State of the Nation’s Housing 2020
State of the Nation’s Housing 2020
Joint Center for Housing Studies of Harvard University
- Publication Date:
The year 2020 has been a tumultuous one, as the nation faces the COVID-19 pandemic and its economic consequences, unrest sparked by long-standing racial injustice, and the devastating effects of climate change. Increases in rents continue to outpace income gains, and millions of households face unaffordable cost burdens according to the latest State of the Nation’s Housing 2020 report by Harvard University’s Joint Center for Housing Studies. The pandemic’s economic effects have amplified this crisis, and households with low incomes were more likely to report a loss of income and were more likely to be severely cost burdened. For aspiring homeowners, a combination of tight housing supply and historically low mortgage rates have increased the price of homes.
The report uses the most recent data from the US Census Bureau, the US Department of Housing and Urban Development, the US Bureau of Economic Analysis, the US Bureau of Labor Statistics, the Federal Reserve, CoreLogic, and the Census Bureau’s Household Pulse Survey for September 2020.
Major findings on the impact of COVID-19:
- COVID-19’s economic impacts have hit renters particularly hard. Forty-nine percent of renters reported income loss between March and September, compared with 36 percent of homeowners.
- Latinx and Black households report income losses, difficulty making rent, and difficulty making mortgage payments at higher rates than white households.
Major findings on housing markets:
- Mortgage rates dropped in 2020 to the lowest rates since 1989 while credit conditions tightened, limiting access to mortgages. This contributed to an increase in monthly median sale price that reached $281,200 in the first half of 2020, a 3.3 percent rise from 2019.
- The rental supply grew by 7.5 million units from 2004 to 2019. Most new units were single-family rentals or in buildings with at least 20 apartments—apartment stock that is typically more expensive than those in smaller multifamily structures.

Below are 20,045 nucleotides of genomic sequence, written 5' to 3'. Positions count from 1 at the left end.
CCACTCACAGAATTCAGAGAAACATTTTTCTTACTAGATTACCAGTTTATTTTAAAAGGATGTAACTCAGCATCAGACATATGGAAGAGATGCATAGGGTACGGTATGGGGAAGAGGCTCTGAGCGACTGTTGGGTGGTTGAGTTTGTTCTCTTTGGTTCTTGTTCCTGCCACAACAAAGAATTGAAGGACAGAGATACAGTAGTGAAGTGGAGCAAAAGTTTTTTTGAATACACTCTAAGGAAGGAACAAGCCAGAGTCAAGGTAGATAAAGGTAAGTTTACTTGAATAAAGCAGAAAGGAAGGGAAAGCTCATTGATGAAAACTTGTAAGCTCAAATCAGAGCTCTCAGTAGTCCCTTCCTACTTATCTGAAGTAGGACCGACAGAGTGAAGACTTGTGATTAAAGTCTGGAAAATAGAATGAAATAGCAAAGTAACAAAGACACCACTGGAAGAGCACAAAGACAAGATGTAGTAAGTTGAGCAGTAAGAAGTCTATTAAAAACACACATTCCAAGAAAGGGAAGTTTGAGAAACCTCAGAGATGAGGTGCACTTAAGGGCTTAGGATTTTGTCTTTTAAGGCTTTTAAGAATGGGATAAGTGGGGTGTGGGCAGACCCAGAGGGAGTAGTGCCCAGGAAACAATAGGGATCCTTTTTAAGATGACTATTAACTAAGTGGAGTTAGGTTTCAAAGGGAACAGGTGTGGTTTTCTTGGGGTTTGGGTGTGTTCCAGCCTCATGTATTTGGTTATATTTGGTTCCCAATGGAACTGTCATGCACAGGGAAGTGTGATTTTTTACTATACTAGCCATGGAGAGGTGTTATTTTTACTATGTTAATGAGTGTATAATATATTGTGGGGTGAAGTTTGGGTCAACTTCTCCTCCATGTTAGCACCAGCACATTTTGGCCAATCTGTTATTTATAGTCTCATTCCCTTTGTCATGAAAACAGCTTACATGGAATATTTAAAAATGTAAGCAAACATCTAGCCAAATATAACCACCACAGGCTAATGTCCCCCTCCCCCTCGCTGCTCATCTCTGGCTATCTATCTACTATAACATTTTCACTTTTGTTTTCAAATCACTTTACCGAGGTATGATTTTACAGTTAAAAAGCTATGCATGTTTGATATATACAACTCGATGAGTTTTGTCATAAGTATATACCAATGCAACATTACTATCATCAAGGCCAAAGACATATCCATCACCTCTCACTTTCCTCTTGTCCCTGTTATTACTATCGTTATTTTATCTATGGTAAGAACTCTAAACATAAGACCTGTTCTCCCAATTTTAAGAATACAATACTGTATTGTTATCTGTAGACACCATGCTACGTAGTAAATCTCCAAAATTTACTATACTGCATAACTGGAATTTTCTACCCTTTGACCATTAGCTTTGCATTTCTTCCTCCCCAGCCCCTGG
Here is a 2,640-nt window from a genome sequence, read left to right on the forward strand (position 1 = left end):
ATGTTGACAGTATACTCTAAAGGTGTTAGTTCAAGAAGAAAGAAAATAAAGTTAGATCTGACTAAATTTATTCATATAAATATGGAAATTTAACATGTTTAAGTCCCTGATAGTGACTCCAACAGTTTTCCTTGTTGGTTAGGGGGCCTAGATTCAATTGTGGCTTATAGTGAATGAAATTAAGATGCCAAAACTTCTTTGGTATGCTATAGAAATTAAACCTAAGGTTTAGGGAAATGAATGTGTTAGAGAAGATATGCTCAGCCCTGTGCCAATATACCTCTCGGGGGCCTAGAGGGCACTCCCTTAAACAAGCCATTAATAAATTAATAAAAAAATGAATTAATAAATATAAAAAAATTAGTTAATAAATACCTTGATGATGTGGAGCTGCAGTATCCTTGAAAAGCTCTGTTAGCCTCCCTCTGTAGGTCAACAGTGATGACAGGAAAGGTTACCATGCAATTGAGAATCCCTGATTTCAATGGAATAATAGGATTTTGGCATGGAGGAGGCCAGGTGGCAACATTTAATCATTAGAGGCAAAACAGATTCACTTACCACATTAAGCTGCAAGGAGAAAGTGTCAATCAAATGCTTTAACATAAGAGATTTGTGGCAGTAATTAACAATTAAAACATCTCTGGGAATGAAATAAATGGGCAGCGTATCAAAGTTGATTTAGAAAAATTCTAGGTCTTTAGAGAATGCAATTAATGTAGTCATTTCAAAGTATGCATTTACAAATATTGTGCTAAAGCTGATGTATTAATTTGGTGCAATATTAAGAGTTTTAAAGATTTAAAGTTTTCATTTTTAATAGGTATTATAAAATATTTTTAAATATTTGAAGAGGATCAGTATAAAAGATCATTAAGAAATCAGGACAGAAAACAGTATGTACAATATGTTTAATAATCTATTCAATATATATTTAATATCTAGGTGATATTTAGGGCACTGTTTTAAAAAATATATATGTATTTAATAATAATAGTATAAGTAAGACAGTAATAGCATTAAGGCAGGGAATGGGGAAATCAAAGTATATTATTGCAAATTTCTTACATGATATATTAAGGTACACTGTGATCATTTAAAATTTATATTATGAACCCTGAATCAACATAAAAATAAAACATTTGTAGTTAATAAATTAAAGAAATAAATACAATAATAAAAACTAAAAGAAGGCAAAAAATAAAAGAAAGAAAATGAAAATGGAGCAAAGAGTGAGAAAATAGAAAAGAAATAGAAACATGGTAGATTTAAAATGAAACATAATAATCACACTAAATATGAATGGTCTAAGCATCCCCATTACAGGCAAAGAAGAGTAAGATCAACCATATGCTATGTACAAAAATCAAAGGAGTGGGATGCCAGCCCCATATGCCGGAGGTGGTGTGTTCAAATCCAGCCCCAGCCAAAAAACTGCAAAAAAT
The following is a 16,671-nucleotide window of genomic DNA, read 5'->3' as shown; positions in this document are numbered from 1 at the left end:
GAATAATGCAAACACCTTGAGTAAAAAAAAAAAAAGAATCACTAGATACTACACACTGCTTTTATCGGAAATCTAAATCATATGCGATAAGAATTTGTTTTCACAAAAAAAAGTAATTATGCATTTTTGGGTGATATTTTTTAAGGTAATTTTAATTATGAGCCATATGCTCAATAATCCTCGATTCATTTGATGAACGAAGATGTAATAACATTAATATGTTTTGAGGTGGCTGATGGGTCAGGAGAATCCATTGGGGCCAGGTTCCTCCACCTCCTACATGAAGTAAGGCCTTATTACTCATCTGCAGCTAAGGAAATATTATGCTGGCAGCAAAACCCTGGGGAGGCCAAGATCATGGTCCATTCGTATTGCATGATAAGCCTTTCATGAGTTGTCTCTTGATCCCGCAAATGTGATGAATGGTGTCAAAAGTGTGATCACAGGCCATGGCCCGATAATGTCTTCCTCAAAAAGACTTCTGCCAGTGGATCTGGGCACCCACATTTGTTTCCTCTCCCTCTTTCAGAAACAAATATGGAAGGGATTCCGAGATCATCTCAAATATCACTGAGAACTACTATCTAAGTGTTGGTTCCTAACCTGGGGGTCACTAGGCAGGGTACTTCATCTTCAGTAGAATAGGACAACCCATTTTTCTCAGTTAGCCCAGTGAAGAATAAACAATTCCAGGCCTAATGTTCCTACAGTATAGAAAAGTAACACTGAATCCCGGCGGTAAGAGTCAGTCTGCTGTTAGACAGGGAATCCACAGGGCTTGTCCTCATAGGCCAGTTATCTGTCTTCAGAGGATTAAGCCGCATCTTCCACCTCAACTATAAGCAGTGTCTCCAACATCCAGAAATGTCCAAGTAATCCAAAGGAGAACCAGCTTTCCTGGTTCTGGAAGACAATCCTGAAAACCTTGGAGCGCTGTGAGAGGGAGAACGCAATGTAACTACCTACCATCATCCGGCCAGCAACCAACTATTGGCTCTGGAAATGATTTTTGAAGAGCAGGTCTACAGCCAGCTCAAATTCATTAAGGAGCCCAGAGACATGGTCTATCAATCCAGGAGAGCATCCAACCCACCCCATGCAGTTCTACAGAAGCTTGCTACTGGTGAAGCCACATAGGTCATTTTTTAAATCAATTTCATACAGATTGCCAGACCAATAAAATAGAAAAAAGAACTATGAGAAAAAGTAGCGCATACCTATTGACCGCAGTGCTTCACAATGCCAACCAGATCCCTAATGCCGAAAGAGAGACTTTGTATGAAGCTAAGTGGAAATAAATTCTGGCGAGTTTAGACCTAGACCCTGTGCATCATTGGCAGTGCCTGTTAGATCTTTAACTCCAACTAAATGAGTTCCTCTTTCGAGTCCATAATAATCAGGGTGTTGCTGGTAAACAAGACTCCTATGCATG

Major findings on housing demand and household formation:
- Renter households headed by a person of color made up about three-quarters of growth from 2004 to 2019. Growth in homeownership rates among households of color was also high, though disparities in homeownership rates remain.
- In 2019, the homeownership rate for white households was 73.3 percent and 42.8 percent for Black households, the largest gap since 1983.
- The share of adults younger than 35 heading their households increased for the first time in 10 years.
Major findings on housing affordability:
- In 2019, 20.4 million renters were cost burdened, spending more than 30 percent of their incomes on housing. Black, Latinx, and Asian, households experienced cost burden at higher rates than white households.
- Of households earning less than $25,000, 62 percent paid more than half their income on housing.
- In 2019, the number of people experiencing homelessness increased by 15,000, bringing the total to nearly 568,000.
- Black people, Native Americans and Alaskan Natives, and the Latinx population experienced rates of homelessness disproportionately larger than their total population in the United States.
Major findings on race or ethnicity and neighborhoods:
- Two-thirds of households with low incomes headed by people of color live in high-poverty areas, compared with one-third of white people with low incomes.
- Thirty-eight percent of Black people with incomes above the federal poverty level live in high-poverty areas, more than three times the share of white people with the same incomes.